Over dinner, I was told that he earned his Six Sigma certification from a defunct US car manufacturing company. After a while, he started interviewing me for his several Black Belt vacancies. He asked me if having a low score in Gage R&R (Used to measure variation of: measurement instrument, person using the instrument and combination of the two) could still yield a high repeatability score. He also asked if a sample size of 30 is enough to the sensitivity of the C-chart.
I wonder why some Six Sigma practitioners make Six Sigma SO complicated. Is it a self-serving act to declare that-I-know-something-that-you-don't? or something that proves that Six Sigma practitioners are indispensable?
Isn't the task of getting everyone on board the Six Sigma boat difficult enought that you don't have the time to show-off?
To answer his questions, I politely said that the Six Sigma tools he mentioned are applicable to manufacturing processes. I can compute, analyze and interpret advanced statistical tools through Minitab (Regression, DOE, Hypothesis Testings, etc.) but I would rather stick to the vital few tools (Pareto Charts, Dot Plots, Historgram, Individual Control Chart) that are easy to understand by both managers and staff.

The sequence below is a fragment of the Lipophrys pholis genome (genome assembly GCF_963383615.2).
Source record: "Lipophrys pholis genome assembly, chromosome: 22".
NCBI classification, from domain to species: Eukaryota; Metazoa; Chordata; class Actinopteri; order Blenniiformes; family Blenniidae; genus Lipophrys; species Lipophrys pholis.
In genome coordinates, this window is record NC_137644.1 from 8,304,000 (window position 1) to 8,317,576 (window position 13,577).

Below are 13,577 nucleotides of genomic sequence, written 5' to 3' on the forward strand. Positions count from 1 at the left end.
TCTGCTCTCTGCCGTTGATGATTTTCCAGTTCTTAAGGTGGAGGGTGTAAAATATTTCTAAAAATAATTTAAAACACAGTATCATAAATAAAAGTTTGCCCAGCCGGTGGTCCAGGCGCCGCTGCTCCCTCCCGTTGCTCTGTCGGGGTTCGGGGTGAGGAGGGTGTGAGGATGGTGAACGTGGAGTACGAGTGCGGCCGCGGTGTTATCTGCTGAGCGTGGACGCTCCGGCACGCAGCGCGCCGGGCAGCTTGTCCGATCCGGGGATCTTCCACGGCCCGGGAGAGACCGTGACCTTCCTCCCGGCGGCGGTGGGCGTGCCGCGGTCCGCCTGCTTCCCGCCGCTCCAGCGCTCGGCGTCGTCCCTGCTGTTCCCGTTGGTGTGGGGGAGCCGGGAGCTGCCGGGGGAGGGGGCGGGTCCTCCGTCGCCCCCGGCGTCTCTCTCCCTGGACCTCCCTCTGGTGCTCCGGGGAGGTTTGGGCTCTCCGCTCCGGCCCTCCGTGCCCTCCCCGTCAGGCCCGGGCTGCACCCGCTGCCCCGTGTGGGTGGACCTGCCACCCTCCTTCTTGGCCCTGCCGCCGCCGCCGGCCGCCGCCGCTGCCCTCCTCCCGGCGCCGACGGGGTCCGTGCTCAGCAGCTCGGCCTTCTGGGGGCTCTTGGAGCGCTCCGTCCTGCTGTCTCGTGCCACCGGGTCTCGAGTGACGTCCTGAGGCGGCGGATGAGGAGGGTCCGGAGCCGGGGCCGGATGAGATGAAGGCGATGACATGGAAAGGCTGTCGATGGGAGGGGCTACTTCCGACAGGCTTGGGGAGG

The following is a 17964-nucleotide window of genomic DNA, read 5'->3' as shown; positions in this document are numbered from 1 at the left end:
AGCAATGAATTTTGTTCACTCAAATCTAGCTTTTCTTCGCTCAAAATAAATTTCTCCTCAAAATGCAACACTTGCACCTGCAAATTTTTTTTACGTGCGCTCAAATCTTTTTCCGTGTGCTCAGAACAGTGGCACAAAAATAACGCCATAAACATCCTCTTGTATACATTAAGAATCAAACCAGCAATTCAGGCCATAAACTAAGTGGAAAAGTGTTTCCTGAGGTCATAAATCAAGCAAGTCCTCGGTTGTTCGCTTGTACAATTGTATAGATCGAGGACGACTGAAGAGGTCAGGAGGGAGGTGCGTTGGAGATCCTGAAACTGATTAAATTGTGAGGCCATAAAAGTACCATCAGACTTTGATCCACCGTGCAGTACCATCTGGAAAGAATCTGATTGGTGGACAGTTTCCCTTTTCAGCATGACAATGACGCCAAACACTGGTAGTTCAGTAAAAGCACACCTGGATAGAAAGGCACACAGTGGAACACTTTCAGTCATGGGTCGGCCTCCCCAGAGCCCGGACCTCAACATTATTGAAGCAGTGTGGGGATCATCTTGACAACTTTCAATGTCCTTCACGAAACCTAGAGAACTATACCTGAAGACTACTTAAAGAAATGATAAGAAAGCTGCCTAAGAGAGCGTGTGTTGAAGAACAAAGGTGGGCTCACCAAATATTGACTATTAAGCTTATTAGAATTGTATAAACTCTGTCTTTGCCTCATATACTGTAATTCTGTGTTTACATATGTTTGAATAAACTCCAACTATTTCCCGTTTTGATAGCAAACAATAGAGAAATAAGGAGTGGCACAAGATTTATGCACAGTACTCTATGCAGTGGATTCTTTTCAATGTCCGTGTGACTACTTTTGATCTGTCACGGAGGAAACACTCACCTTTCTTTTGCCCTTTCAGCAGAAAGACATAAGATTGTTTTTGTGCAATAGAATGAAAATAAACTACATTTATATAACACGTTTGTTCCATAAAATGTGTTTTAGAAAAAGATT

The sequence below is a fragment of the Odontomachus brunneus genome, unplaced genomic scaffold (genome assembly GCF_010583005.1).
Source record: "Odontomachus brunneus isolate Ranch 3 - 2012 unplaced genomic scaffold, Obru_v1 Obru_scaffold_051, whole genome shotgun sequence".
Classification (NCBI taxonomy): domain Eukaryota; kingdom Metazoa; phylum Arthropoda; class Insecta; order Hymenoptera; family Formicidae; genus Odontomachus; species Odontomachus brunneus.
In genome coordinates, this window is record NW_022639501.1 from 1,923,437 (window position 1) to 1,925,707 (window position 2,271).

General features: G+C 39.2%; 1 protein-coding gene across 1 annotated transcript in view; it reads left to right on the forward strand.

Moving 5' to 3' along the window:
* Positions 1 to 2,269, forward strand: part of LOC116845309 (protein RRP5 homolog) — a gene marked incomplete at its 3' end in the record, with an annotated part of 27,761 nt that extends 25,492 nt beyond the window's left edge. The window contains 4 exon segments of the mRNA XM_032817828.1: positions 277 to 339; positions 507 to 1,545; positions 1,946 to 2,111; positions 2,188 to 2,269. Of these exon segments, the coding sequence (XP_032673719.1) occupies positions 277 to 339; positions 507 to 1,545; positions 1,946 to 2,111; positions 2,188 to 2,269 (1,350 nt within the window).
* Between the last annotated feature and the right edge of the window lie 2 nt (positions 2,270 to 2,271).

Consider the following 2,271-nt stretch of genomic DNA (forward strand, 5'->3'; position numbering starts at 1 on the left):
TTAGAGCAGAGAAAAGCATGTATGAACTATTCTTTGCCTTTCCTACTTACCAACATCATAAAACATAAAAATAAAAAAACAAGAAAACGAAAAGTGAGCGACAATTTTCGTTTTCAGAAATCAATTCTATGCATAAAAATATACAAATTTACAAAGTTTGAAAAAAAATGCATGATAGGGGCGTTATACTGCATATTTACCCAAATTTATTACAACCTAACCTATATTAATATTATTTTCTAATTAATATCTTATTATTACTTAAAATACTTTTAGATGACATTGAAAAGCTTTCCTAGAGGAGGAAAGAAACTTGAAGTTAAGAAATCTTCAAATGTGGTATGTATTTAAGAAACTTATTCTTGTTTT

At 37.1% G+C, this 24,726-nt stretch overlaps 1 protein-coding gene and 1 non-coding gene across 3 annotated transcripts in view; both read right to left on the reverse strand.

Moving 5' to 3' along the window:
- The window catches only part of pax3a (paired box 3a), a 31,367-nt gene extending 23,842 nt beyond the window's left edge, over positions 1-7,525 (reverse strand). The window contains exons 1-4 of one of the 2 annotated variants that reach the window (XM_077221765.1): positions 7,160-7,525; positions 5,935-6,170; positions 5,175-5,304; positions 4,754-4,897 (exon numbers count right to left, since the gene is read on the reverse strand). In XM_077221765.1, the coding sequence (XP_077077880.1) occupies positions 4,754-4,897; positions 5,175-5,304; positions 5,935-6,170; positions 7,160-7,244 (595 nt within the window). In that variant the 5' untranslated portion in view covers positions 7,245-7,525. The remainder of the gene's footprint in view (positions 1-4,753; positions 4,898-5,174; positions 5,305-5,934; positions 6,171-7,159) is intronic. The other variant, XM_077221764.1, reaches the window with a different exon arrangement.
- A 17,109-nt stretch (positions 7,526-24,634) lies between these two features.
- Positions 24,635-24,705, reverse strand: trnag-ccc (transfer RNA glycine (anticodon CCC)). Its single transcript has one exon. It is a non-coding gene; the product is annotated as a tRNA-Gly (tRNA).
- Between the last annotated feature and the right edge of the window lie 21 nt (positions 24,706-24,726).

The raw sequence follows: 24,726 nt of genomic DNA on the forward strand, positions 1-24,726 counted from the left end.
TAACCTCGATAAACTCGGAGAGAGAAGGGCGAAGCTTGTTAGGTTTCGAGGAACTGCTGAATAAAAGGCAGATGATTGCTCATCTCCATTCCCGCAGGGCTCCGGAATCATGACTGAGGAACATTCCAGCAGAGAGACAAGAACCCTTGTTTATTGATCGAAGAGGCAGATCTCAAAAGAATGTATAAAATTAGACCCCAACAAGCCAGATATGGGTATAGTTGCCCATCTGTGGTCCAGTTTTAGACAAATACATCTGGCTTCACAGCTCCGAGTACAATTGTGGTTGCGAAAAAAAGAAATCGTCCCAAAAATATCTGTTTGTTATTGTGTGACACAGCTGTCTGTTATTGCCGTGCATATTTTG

The daughter of Bill Smith (Father of Six Sigma), Marjorie Hook, now 37 and president of Clarksville Consulting Group in Austin, Texas, said: “Today I think people sometimes try to make Six Sigma seem complicated and overly technical. His approach was, ‘If you want to improve something, involve the people who are doing the job.’ He always wanted to make it simple so people would use it.”